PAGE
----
What happens on your iPhone does not necessarily stay on your iPhone
Customers' trust in Silicon-Valley based tech companies is hitting a new low. Apple, which has a reputation for putting the privacy of its customers first, was first alleged by three iTunes users, Leigh Wheaton, Trevor Paul, and Jill Paul.
A new class action lawsuit against Apple has put its private reputation at risk, and it claimed to be differentiated from companies leaking user data like Facebook, Google, and Amazon.
The case is Wheaton vs Apple Inc., 19-cv-02883, U.S. District Court, Northern District of California.
Leigh Wheaton, Trevor Paul, and Jill Paul accused Apple of unlawfully collecting their iTunes listening data and selling them to third parties without taking their consent. The data includes full names, home addresses, and listening preferences, including titles and genres of music tracks.
The plaintiffs accused that a third party of buying a list of iTunes users based on varied different demographic requirements.
More than 100 plaintiffs are seeking an over $5 million in total damages. They are looking for a compensation of $250 for every Rhode Island iTunes customer whose information was revealed and $5,000 for each user in Michigan, according to the state's respective privacy laws.
The statement above mocked Apple’s ad slogan showcased at the Consumer Electronics Show in 2019, “What happens on your iPhone stays on your iPhone.”
Apple never shows up at CES, so I can’t say I saw this coming. pic.twitter.com/8jjiBSEu7z— Chris Velazco (@chrisvelazco) January 4, 2019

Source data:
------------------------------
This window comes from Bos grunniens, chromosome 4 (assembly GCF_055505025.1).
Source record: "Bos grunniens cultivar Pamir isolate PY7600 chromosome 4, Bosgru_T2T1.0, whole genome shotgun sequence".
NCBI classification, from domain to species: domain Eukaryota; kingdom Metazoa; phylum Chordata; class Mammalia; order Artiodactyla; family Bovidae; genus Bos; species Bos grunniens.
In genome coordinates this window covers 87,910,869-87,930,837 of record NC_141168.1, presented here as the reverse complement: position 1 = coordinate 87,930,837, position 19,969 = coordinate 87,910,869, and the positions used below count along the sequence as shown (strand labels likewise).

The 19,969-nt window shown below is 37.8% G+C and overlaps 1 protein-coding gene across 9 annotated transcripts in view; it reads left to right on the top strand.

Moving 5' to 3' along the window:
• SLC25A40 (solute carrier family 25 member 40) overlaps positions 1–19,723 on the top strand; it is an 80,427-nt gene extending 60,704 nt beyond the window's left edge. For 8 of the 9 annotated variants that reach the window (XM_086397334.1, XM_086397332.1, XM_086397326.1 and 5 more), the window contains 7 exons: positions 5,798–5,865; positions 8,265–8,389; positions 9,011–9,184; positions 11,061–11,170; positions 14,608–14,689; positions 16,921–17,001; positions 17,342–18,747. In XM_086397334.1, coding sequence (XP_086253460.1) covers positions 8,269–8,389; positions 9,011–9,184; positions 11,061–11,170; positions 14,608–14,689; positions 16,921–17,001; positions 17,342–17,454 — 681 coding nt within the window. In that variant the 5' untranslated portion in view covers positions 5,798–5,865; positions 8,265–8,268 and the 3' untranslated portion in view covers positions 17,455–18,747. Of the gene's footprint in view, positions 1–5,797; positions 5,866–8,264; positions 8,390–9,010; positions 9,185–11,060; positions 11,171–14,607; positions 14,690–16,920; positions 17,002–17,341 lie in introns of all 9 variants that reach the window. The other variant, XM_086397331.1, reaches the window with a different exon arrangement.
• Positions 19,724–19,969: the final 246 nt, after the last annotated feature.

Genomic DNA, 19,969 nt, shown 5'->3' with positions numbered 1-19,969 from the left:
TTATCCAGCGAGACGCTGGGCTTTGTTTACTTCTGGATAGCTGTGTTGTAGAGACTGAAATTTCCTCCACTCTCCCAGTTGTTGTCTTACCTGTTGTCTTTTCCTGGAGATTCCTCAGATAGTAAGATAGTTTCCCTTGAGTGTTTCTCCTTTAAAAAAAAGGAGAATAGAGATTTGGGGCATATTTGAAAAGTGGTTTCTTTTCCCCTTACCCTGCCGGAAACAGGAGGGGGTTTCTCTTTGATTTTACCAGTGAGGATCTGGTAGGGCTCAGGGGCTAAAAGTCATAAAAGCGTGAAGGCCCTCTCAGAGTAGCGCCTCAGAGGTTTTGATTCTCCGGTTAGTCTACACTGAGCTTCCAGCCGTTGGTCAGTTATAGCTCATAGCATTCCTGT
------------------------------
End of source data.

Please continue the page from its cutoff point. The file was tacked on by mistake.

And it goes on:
The new lawsuit also mentioned that Apple has given the listening data of the users through its MediaPlayer Framework APIs without any consent. It relates to a problem raised by David Benson, an iOS developer, in 2016 that pointed out third-party app developers are getting access to titles of all songs bought by a user on iTunes.
“We use information about your device, account, purchases, downloads, and browsing, including search terms, in Stores in order to ensure that ads in the Stores are relevant. We create groups of people, called segments, who share similar characteristics and we use these groups to deliver targeted ads.”
Apple has yet to comment on the issue. It would be interesting to see how this lawsuit will turn out.
Is it right to say that no firm takes the privacy of users seriously?
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